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The Executor’s What, Where & Who

by | Aug 7, 2023 | Estate Planning

While it is an honor to be nominated, serving as the Executor of an estate is an added burden at a time when you likely have suffered a tremendous loss. If you know that you will one day serve as the Executor for a close friend or relative’s estate, ask your loved one to make time now to help you discover the “what,” “where,” and “who” of their assets. When the time comes, and unfortunately, it will come, having this information will alleviate tremendous stress and allow you to spend your energies where it’s most needed – honoring your loved one and healing yourself.

The “What” and “Where,” not the “Value,” are essential.

Look first at what assets they own and where they are located. The house they live in and the car in the garage may be obvious, but what about the other assets? Did they have a savings or checking account? Where do they bank? Did they have a 401(k)? Did they roll over any retirement accounts? Where is the rollover? Did they have an annuity or a life insurance policy? What is the insurance company? While it may be a difficult conversation, it is one worth having.

The “Who”

Another piece of important information about each asset is the “who.” Who is the owner and who, if anyone, is the beneficiary will determine whether the asset must be probated.

First, does your loved one own an asset jointly, and is the other owner living? If you can answer yes to both questions, this asset will pass outside of probate to the surviving owner. A typical asset owned jointly is the family home owned by Mom and Dad. While you may wish to assist in removing your loved one’s name from the account, deed, or title, a joint asset doesn’t go through probate.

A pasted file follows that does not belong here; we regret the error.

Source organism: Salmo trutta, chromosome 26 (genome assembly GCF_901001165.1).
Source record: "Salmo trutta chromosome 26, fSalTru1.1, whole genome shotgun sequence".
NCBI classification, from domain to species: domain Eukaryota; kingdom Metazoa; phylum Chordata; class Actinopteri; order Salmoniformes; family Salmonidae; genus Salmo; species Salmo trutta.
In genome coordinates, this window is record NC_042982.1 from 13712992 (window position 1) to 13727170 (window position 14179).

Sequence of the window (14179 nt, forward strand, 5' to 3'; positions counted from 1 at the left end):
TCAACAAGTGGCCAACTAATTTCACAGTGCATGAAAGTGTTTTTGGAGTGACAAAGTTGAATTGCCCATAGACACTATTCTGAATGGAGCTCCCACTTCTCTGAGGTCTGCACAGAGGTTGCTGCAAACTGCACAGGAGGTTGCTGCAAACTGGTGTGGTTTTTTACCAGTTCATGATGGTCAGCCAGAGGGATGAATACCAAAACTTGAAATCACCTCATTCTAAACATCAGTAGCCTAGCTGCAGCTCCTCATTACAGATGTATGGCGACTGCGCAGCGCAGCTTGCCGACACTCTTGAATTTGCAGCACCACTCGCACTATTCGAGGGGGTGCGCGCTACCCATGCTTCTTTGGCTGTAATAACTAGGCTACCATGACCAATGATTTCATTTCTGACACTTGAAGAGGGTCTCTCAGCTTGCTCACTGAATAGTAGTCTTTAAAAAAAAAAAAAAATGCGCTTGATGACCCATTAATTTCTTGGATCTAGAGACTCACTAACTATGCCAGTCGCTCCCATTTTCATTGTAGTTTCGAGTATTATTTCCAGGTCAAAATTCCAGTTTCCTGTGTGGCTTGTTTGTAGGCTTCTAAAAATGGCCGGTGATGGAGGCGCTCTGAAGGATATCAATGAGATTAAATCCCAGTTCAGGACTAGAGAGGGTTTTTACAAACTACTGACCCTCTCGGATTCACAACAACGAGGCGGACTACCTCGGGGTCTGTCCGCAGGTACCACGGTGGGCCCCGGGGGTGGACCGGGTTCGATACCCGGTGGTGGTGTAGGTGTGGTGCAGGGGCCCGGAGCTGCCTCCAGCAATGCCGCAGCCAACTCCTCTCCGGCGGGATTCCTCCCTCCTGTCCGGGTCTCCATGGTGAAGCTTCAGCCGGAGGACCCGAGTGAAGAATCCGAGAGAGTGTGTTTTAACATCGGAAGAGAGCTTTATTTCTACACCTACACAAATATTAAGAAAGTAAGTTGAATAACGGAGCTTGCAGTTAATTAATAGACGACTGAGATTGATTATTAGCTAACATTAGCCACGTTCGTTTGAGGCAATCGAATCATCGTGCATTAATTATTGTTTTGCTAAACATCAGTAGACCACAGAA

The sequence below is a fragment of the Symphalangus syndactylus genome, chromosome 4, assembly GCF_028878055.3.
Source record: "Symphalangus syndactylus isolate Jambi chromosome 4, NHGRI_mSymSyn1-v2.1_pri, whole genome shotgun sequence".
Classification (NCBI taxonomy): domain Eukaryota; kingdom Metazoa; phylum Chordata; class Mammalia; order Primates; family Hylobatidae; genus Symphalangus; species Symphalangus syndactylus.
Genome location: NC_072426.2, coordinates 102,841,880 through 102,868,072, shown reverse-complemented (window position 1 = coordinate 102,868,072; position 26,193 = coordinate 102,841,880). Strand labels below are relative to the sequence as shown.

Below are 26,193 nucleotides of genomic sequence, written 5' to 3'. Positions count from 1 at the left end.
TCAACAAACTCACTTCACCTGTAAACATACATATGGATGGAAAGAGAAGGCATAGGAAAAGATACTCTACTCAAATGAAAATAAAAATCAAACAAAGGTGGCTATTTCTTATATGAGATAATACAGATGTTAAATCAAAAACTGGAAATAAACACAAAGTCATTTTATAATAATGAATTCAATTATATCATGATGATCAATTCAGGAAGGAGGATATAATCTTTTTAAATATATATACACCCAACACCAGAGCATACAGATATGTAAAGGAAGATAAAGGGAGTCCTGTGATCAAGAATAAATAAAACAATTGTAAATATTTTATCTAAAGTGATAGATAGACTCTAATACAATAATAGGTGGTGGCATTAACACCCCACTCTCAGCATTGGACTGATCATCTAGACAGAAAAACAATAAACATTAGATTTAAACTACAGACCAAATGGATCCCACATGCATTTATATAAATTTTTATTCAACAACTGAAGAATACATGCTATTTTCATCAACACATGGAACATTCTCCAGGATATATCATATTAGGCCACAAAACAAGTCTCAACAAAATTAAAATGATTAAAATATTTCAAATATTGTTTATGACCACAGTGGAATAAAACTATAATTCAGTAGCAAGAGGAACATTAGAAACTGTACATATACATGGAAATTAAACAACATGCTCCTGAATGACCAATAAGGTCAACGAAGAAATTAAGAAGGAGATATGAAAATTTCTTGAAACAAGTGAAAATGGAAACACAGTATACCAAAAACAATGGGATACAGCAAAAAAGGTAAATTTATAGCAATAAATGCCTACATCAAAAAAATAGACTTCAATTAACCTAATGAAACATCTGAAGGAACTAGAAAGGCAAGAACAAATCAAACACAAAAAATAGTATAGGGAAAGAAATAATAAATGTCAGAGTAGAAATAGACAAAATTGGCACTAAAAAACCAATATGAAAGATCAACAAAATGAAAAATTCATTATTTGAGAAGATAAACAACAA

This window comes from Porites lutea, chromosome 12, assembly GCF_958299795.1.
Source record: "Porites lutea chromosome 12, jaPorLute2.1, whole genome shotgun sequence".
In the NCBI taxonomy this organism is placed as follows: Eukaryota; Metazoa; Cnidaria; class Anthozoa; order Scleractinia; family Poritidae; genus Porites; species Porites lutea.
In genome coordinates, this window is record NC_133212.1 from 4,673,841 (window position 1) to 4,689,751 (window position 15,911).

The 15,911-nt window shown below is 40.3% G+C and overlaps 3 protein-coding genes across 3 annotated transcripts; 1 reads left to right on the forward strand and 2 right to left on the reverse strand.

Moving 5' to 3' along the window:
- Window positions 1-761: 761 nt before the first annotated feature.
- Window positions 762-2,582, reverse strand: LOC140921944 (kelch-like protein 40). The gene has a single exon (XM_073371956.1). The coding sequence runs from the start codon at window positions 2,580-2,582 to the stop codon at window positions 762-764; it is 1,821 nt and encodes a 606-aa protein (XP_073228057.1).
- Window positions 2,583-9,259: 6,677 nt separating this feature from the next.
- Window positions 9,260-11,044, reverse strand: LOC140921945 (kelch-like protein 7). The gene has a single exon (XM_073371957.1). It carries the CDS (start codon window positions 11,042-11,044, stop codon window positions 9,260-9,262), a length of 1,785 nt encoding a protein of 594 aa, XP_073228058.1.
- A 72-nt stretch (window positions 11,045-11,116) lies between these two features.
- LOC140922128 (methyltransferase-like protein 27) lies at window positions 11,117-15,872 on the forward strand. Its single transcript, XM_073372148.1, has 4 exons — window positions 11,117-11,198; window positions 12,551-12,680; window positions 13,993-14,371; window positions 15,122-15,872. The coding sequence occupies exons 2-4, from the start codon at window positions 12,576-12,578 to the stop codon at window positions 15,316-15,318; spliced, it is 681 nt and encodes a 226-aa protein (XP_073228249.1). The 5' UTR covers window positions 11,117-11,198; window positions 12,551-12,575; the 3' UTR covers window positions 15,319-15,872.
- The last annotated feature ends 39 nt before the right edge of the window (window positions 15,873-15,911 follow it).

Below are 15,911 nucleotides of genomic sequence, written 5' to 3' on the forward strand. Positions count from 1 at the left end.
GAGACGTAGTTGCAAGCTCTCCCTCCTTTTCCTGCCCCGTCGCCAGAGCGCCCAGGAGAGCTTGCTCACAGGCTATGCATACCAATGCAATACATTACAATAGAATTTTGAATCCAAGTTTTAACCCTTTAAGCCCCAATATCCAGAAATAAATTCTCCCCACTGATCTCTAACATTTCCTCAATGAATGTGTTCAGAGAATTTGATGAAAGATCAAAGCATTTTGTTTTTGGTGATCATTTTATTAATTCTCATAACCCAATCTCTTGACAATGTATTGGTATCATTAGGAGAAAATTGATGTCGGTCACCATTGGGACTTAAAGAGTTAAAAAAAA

Next, are any assets titled in the name of a trust? The Trustee distributes assets in the name of a trust according to the trust agreement or declaration. These assets avoid probate as well.

Finally, the remaining assets will be owned by your loved one individually. These assets require additional attention because whether the asset is a probate asset depends on whether a beneficiary is designated. Any asset with a beneficiary designation avoids probate as well.

Your loved one (or you as their named agent in a Financial Power of Attorney) can obtain beneficiary information for a bank or investment account by contacting the financial institution, or for vehicles, by contacting the Bureau of Motor Vehicles. Any named beneficiary is of public record for real property and can be found at the county Recorder’s Office.

Now that you have a complete picture of your loved one’s assets and know which assets must be probated, you can take a deep breath. And, maybe, just maybe, you and your loved one set a date for you to retitle or name a beneficiary for each probate asset so that you can avoid probate altogether.

For more information on your role as an Executor, you can contact Angela Ferneding at 216-621-7860 or [email protected].

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